No modern Irrawaddy River until the late Miocene-Pliocene

Jonell, T. N. , Giosan, L., Clift, P. D., Carter, A., Bertschneider, L., Hathorne, E. C.,, Barbarano, M., Garzanti, E., Vezzoli, G. and Naing, T. (2022) No modern Irrawaddy River until the late Miocene-Pliocene. Earth and Planetary Science Letters, 584, 117516. (doi: 10.1016/j.epsl.2022.117516)

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The deposits of large Asian rivers with unique drainage geometries have attracted considerable attention due to their explanatory power concerning tectonism, surface uplift and upstream drainage evolution. This study presents the first petrographic, heavy mineral, Nd and Sr isotope geochemistry, and detrital zircon geochronology results from the Holocene Irrawaddy megadelta alongside modern and ancient sedimentary provenance datasets to assess the late Neogene evolution of the Irrawaddy River. Contrary to models advocating a steady post-middle Miocene river, we reveal an evolution of the Irrawaddy River more compatible with regional evidence for kinematic reorganization in Myanmar during late-stage India-Asia collision. Quaternary sediments are remarkably consistent in terms of provenance but highlight significant decoupling amongst fine and coarse fraction 87Sr/86Sr and due to hydraulic sorting. Only well after the late Miocene do petrographic, heavy mineral, isotope geochemistry, and detrital zircon U–Pb results from the trunk Irrawaddy and its tributaries achieve modern-day signatures. The primary driver giving rise to the geometry and provenance signature of the modern Irrawaddy River was regional late Miocene (≤10 Ma) basin inversion coupled with uplift and cumulative displacement along the Sagaing Fault. Middle to late Miocene provenance signatures cannot be reconciled with modern river geometries, and thus require significant loss of headwaters feeding the Chindwin subbasin after ∼14 Ma and the northern Shwebo subbasin after ∼11 Ma. Large-scale reworking after ∼7 Ma is evidenced by modern Irrawaddy River provenance, by entrenchment of the nascent drainage through Plio-Pleistocene inversion structures, and in the transfer of significant sediment volumes to the Andaman Sea.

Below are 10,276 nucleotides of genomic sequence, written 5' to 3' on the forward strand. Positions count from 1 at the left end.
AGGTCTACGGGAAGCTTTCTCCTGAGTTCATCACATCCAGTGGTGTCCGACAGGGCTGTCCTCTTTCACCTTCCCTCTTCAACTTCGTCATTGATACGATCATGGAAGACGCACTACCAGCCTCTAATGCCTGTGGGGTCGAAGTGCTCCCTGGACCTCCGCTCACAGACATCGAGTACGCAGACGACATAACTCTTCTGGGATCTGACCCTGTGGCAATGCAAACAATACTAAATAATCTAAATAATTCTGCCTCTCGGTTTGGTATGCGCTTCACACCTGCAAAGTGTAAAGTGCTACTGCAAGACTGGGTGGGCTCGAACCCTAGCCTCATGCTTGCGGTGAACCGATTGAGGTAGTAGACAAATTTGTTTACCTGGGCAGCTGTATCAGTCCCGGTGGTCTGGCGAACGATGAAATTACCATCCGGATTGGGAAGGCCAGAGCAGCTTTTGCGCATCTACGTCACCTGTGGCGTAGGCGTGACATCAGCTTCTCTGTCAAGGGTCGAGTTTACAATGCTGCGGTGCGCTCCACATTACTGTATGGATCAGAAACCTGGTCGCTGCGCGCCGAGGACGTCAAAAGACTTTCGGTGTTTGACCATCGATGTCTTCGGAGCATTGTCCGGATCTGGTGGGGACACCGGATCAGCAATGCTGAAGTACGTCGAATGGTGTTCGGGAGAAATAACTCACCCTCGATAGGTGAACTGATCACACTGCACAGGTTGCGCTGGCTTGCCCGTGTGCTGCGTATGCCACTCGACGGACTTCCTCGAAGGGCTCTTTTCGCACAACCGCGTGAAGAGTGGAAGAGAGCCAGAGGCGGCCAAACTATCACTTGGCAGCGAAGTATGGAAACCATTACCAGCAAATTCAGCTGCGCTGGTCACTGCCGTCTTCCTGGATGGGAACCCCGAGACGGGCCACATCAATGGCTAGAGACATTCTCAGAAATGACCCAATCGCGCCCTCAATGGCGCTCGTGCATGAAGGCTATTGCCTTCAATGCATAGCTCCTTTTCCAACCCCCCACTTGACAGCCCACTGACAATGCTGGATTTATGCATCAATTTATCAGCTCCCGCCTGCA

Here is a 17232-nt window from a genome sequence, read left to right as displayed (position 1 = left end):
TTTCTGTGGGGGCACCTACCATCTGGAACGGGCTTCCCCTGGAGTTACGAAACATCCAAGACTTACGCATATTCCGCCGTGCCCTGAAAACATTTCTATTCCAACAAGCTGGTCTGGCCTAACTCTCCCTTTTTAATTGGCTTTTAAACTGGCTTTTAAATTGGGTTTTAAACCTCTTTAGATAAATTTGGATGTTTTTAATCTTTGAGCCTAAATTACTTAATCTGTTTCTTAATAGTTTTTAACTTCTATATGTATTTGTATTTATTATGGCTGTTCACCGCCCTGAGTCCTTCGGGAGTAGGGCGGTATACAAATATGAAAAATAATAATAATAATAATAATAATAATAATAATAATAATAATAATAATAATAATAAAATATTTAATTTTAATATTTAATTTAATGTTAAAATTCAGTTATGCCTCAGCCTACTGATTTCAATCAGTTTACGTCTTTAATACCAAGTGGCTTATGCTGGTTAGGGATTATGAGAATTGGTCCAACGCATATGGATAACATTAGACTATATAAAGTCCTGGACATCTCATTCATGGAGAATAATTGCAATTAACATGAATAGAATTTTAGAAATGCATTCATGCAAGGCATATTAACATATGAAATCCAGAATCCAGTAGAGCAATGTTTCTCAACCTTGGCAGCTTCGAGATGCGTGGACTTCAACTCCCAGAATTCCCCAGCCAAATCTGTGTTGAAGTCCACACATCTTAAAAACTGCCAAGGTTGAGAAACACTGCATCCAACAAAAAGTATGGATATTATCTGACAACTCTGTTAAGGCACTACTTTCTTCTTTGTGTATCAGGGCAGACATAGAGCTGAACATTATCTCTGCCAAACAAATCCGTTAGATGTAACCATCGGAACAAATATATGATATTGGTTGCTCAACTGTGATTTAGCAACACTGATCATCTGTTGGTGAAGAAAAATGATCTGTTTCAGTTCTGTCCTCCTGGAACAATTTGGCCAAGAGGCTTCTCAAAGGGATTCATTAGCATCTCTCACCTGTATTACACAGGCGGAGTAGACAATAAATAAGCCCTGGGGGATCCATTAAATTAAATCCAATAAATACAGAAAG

Item Type:Articles
Glasgow Author(s) Enlighten ID:Jonell, Dr Tara
Creator Roles:
Jonell, T. N.Conceptualization, Data curation, Formal analysis, Methodology, Visualization, Writing – original draft, Writing – review and editing
Authors: Jonell, T. N., Giosan, L., Clift, P. D., Carter, A., Bertschneider, L., Hathorne, E. C.,, Barbarano, M., Garzanti, E., Vezzoli, G., and Naing, T.
College/School:College of Science and Engineering > School of Geographical and Earth Sciences
Journal Name:Earth and Planetary Science Letters
ISSN (Online):1385-013X
Published Online:04 April 2022
Copyright Holders:Copyright © 2022 The Authors
First Published:First published in Earth and Planetary Science Letters 584: 117516
Publisher Policy:Reproduced under a Creative Commons License

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